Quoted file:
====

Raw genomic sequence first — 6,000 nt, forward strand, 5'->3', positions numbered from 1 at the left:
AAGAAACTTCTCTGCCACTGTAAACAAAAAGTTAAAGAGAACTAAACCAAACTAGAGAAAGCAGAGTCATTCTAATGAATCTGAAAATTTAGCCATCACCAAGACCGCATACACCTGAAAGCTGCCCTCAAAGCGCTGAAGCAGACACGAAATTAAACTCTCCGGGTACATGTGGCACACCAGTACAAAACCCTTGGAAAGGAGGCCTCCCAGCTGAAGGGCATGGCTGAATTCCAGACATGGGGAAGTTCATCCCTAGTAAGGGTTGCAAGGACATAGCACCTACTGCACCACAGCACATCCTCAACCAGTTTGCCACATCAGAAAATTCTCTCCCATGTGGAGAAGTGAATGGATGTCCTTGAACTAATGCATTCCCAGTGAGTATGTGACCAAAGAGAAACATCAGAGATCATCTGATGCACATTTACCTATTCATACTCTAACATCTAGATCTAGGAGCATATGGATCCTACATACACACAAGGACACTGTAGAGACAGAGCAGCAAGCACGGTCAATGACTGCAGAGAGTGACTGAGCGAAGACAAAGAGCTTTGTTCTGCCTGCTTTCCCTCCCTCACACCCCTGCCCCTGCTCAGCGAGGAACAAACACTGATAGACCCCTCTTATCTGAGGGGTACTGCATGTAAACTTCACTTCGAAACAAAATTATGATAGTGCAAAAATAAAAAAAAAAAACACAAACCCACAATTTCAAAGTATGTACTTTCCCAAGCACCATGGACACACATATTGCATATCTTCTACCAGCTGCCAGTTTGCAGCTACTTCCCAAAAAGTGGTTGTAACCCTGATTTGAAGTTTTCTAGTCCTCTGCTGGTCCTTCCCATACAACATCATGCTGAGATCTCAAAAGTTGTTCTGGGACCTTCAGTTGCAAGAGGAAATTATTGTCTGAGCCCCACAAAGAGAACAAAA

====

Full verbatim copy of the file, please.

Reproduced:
Raw genomic sequence first — 6,000 nt, forward strand, 5'->3', positions numbered from 1 at the left:
AAGAAACTTCTCTGCCACTGTAAACAAAAAGTTAAAGAGAACTAAACCAAACTAGAGAAAGCAGAGTCATTCTAATGAATCTGAAAATTTAGCCATCACCAAGACCGCATACACCTGAAAGCTGCCCTCAAAGCGCTGAAGCAGACACGAAATTAAACTCTCCGGGTACATGTGGCACACCAGTACAAAACCCTTGGAAAGGAGGCCTCCCAGCTGAAGGGCATGGCTGAATTCCAGACATGGGGAAGTTCATCCCTAGTAAGGGTTGCAAGGACATAGCACCTACTGCACCACAGCACATCCTCAACCAGTTTGCCACATCAGAAAATTCTCTCCCATGTGGAGAAGTGAATGGATGTCCTTGAACTAATGCATTCCCAGTGAGTATGTGACCAAAGAGAAACATCAGAGATCATCTGATGCACATTTACCTATTCATACTCTAACATCTAGATCTAGGAGCATATGGATCCTACATACACACAAGGACACTGTAGAGACAGAGCAGCAAGCACGGTCAATGACTGCAGAGAGTGACTGAGCGAAGACAAAGAGCTTTGTTCTGCCTGCTTTCCCTCCCTCACACCCCTGCCCCTGCTCAGCGAGGAACAAACACTGATAGACCCCTCTTATCTGAGGGGTACTGCATGTAAACTTCACTTCGAAACAAAATTATGATAGTGCAAAAATAAAAAAAAAAAACACAAACCCACAATTTCAAAGTATGTACTTTCCCAAGCACCATGGACACACATATTGCATATCTTCTACCAGCTGCCAGTTTGCAGCTACTTCCCAAAAAGTGGTTGTAACCCTGATTTGAAGTTTTCTAGTCCTCTGCTGGTCCTTCCCATACAACATCATGCTGAGATCTCAAAAGTTGTTCTGGGACCTTCAGTTGCAAGAGGAAATTATTGTCTGAGCCCCACAAAGAGAACAAAA